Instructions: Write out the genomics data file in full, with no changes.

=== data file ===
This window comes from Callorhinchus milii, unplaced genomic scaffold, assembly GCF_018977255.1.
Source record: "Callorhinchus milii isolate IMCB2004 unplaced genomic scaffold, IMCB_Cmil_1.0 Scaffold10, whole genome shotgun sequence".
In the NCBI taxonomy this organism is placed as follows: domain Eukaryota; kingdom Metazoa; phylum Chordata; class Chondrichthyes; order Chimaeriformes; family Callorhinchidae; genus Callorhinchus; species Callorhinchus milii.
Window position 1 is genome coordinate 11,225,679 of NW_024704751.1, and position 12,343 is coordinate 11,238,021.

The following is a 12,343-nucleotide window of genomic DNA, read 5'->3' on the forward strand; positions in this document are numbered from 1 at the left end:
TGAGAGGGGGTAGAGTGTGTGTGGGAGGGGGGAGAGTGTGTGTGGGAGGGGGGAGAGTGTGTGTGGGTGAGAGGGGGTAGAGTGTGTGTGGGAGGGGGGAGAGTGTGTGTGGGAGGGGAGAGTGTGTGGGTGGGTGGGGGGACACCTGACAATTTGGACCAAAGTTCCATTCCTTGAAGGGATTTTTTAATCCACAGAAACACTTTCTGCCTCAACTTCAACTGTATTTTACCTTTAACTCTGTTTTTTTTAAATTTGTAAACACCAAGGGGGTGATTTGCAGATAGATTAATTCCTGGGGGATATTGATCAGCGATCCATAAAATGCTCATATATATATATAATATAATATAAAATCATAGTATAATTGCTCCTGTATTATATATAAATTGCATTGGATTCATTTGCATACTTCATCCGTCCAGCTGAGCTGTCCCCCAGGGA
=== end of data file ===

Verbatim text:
This window comes from Callorhinchus milii, unplaced genomic scaffold, assembly GCF_018977255.1.
Source record: "Callorhinchus milii isolate IMCB2004 unplaced genomic scaffold, IMCB_Cmil_1.0 Scaffold10, whole genome shotgun sequence".
In the NCBI taxonomy this organism is placed as follows: domain Eukaryota; kingdom Metazoa; phylum Chordata; class Chondrichthyes; order Chimaeriformes; family Callorhinchidae; genus Callorhinchus; species Callorhinchus milii.
Window position 1 is genome coordinate 11,225,679 of NW_024704751.1, and position 12,343 is coordinate 11,238,021.

The following is a 12,343-nucleotide window of genomic DNA, read 5'->3' on the forward strand; positions in this document are numbered from 1 at the left end:
TGAGAGGGGGTAGAGTGTGTGTGGGAGGGGGGAGAGTGTGTGTGGGAGGGGGGAGAGTGTGTGTGGGTGAGAGGGGGTAGAGTGTGTGTGGGAGGGGGGAGAGTGTGTGTGGGAGGGGAGAGTGTGTGGGTGGGTGGGGGGACACCTGACAATTTGGACCAAAGTTCCATTCCTTGAAGGGATTTTTTAATCCACAGAAACACTTTCTGCCTCAACTTCAACTGTATTTTACCTTTAACTCTGTTTTTTTTAAATTTGTAAACACCAAGGGGGTGATTTGCAGATAGATTAATTCCTGGGGGATATTGATCAGCGATCCATAAAATGCTCATATATATATATAATATAATATAAAATCATAGTATAATTGCTCCTGTATTATATATAAATTGCATTGGATTCATTTGCATACTTCATCCGTCCAGCTGAGCTGTCCCCCAGGGA